Then guitarist Steve Ulrich took the mic and led the band through a brisk if somewhat wistful new wave song. Half the audience did a doubletake: a Big Lazy song with lyrics, in a major key, no less!

But fans of Ulrich’s signature blend of nocturnal bristle, deep-sky twang and white-knuckle improvisational scramble know that he has a completely different body of work. In addition to Big Lazy – the first band to top the best-albums-of-the-year lists here twice, in 2014 and 2019 – Ulrich does a lot of work in film and other media. His soundtrack to the artworld forgery documentary Art and Craft ranges from his signature, shadowy style to more lighthearted terrain. And now, he’s finally released a compilation of some of his most vivid and surprisingly eclectic soundtrack work from the NPR series This American Life, due to hit his Bandcamp page. Ulrich is celebrating the release of the album with a characteristically epic night on Feb 4 at 7 PM at the Sultan Room, playing a set with a string quartet, then bringing Big Lazy in to close the evening. The venue is easy to get to from the Jefferson St. stop on the L; like a lot of the trendier Brooklyn joints, they’ve become enamored of weird online dollars-and-cents cover charges, meaning that $26 cash should get you in.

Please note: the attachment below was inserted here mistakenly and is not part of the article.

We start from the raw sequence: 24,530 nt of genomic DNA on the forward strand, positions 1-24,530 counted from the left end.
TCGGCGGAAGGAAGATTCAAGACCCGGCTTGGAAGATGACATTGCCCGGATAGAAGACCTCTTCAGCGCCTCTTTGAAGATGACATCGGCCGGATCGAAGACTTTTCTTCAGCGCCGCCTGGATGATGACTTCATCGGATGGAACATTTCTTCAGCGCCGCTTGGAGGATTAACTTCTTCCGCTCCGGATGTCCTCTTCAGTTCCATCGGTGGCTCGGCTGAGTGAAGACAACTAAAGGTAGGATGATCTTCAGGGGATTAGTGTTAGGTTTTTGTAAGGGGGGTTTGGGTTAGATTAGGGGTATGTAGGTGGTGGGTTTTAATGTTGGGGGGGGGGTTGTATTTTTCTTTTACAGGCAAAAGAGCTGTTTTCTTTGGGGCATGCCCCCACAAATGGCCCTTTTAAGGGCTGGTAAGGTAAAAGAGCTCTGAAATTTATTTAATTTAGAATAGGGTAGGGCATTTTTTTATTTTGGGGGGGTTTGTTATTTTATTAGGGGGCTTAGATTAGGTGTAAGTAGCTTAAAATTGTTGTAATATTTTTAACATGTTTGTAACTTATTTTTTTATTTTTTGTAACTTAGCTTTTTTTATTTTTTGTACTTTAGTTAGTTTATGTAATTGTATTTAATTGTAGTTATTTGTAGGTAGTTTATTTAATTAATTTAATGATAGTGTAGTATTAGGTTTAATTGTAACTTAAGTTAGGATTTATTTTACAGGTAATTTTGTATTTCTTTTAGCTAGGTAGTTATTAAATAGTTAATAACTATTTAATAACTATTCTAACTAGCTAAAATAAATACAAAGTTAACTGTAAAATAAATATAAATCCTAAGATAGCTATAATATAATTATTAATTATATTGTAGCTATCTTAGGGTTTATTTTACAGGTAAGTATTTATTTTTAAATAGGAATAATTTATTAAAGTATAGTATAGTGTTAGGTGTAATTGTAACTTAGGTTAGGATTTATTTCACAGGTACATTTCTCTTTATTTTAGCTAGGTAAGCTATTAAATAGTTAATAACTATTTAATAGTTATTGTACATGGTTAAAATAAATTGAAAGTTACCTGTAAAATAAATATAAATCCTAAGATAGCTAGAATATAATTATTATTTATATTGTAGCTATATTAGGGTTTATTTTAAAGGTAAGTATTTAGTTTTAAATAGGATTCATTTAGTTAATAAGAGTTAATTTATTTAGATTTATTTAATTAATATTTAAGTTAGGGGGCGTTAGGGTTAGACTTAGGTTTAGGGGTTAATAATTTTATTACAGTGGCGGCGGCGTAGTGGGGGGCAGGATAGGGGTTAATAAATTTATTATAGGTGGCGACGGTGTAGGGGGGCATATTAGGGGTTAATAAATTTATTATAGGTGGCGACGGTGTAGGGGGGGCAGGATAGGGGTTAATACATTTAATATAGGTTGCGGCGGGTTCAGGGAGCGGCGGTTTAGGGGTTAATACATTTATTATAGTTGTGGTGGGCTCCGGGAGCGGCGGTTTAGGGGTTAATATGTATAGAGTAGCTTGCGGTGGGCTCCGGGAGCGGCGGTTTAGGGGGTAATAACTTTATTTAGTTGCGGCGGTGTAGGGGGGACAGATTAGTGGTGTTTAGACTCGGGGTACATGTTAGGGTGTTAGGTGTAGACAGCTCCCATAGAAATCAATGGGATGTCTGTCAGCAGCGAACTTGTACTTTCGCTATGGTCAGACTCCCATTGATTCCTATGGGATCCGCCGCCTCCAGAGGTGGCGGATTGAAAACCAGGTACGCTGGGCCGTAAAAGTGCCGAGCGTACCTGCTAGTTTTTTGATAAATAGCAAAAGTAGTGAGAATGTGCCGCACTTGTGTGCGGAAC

On one hand, this is the great lost Big Lazy album. On the other, it’s more texturally diverse and slightly more lighthearted: the increased use of keyboards is a newer development for Ulrich. Typically, he’ll lay down a simple, muted riff and then judiciously add layers.